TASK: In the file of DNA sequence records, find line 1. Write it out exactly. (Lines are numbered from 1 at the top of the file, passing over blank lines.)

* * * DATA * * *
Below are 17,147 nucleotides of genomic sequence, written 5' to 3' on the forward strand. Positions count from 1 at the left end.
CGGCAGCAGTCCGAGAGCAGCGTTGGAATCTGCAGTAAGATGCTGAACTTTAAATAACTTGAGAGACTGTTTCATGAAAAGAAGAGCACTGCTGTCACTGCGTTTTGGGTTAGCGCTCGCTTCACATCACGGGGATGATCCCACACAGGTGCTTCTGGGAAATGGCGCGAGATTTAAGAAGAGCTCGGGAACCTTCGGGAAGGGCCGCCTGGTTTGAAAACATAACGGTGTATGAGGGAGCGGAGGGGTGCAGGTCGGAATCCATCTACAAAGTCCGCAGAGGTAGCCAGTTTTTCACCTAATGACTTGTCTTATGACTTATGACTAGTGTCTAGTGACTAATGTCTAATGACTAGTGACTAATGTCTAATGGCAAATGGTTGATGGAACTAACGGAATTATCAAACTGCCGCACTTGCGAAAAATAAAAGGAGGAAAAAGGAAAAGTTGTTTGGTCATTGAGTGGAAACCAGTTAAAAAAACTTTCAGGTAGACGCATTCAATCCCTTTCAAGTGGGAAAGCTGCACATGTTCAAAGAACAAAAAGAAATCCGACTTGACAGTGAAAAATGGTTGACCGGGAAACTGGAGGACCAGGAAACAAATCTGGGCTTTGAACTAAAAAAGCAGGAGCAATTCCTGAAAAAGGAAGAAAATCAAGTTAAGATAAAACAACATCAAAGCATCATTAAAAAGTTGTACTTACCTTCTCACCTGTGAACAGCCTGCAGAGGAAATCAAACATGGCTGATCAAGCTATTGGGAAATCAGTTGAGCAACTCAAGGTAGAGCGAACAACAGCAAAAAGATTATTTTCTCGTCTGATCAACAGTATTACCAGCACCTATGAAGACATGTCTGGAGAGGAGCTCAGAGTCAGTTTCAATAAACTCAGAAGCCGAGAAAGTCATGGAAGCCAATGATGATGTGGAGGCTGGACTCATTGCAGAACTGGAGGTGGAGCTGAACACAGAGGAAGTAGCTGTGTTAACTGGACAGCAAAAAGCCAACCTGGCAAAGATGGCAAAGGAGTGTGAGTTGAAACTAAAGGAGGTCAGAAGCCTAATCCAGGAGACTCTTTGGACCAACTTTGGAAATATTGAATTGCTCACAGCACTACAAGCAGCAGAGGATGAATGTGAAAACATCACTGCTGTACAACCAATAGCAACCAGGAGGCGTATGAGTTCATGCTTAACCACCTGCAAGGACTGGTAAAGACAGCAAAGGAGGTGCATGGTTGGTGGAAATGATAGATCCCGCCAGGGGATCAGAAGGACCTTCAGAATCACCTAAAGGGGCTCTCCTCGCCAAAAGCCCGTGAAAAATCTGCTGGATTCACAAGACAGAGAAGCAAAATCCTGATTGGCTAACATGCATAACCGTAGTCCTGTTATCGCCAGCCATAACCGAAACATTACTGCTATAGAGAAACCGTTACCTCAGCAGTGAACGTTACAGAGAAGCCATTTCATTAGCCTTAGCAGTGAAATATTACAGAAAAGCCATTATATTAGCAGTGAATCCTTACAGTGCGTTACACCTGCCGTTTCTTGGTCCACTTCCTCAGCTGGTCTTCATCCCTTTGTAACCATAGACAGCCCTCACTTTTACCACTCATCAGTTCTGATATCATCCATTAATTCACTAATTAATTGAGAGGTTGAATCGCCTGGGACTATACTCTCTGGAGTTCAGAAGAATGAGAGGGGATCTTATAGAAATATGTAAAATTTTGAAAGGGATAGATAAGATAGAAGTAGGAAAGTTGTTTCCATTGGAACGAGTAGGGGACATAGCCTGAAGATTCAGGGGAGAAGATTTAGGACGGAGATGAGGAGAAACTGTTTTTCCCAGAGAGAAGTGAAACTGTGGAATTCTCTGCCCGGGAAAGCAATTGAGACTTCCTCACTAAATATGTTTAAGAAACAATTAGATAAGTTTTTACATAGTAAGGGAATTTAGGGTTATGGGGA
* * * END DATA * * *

Below are 17,147 nucleotides of genomic sequence, written 5' to 3' on the forward strand. Positions count from 1 at the left end.